A Plague Tale: Innocence Gets Accolades Trailer

Well deserved success for Asobo Studios.
  • Playstation 4
  • Windows
  • Xbox One
  • Action-Adventure
A Plague Tale Splash
Officially in the running for my game of the year. Focus Home Interactive

If there’s one highlight for me for this first half of 2019, it’s definitely playing through A Plague Tale: Innocence.

And by the looks of it, I’m not alone in this sentiment. Focus Home Interactive, the publisher for A Plague Tale: Innocence, released its Accolades trailer, which showcases some of the highest praise the game received from various media outlets. Check it out below.

One of the standouts is from Jim Sterling, who named it “the best game” he’s played this year. I can agree with him, and it’s not hard to see why (check out my review of the game here). Looking back at the releases since January, there hasn’t been much that tackled a topic the way A Plague Tale: Innocence did. It boasted an incredible tale bolstered by intuitive game mechanics, each element complementing the former in a masterful example of what makes video games great.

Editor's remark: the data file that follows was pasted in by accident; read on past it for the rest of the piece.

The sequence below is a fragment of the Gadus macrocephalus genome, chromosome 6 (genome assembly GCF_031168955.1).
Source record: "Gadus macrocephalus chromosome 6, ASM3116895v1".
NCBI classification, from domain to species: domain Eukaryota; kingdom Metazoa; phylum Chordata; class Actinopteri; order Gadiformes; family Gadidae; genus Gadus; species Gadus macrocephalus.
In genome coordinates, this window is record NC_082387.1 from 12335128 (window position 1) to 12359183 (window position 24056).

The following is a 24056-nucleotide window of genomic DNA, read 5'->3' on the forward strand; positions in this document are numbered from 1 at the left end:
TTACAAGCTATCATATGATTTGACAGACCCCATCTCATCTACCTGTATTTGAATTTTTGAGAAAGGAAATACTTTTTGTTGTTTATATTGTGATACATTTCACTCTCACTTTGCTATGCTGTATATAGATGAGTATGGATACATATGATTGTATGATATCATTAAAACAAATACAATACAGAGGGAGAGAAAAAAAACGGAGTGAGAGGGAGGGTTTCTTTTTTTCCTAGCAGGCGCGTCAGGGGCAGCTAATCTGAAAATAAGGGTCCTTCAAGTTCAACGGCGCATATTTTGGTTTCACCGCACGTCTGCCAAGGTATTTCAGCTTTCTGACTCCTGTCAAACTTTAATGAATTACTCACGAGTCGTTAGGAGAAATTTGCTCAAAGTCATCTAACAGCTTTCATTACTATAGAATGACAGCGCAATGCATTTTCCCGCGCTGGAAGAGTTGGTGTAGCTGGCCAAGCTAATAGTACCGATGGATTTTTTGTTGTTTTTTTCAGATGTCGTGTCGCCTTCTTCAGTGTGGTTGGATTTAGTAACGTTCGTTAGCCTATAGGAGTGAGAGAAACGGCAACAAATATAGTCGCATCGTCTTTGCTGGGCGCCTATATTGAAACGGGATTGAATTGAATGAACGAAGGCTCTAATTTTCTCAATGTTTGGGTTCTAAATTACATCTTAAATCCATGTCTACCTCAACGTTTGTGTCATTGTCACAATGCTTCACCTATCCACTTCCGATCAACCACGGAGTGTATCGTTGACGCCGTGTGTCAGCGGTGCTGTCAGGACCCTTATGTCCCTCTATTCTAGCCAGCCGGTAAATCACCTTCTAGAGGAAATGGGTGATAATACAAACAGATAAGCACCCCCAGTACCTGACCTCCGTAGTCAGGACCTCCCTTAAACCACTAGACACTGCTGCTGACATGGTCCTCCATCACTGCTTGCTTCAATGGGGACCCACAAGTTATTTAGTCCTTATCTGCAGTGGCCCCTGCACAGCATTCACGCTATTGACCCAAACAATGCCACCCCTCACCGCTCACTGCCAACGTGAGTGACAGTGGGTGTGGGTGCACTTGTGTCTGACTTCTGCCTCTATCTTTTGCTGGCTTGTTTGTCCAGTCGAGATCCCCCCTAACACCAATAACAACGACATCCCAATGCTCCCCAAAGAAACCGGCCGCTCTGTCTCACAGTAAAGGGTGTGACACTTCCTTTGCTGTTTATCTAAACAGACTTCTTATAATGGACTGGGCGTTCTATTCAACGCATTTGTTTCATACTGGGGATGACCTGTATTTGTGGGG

A Plague Tale: Innocence’s critical acclaim proves that you can have both a good story and compelling gameplay at the same time. The game was a technical marvel, and it managed to create an impact within its mechanics that many have lauded: the vast number of rats on the screen at any given time. Seriously, the fact that Asobo Studios, the developer behind A Plague Tale: Innocence, managed to do something on this scale speaks volumes to both their technical and writing department. I can only hope that in the future, they find further success, so that they can bring more story-driven and technically-sound titles like A Plague Tale: Innocence to players who can and will appreciate them.

One of the points I tend to agree with as well was its amazing music, which was composed by Oliver Deriviere. His work on A Plague Tale: Innocence is seriously underrated, and I’m of the belief that it’s one of the things that hold the title together really well. I’m playing through Vampyr mostly because of his work on the game.

With the success of A Plague Tale: Innocence, it’s hard not to see Asobo become a huge name in the years to come. If rumors are to be believed, however, it would seem that they’re already there.

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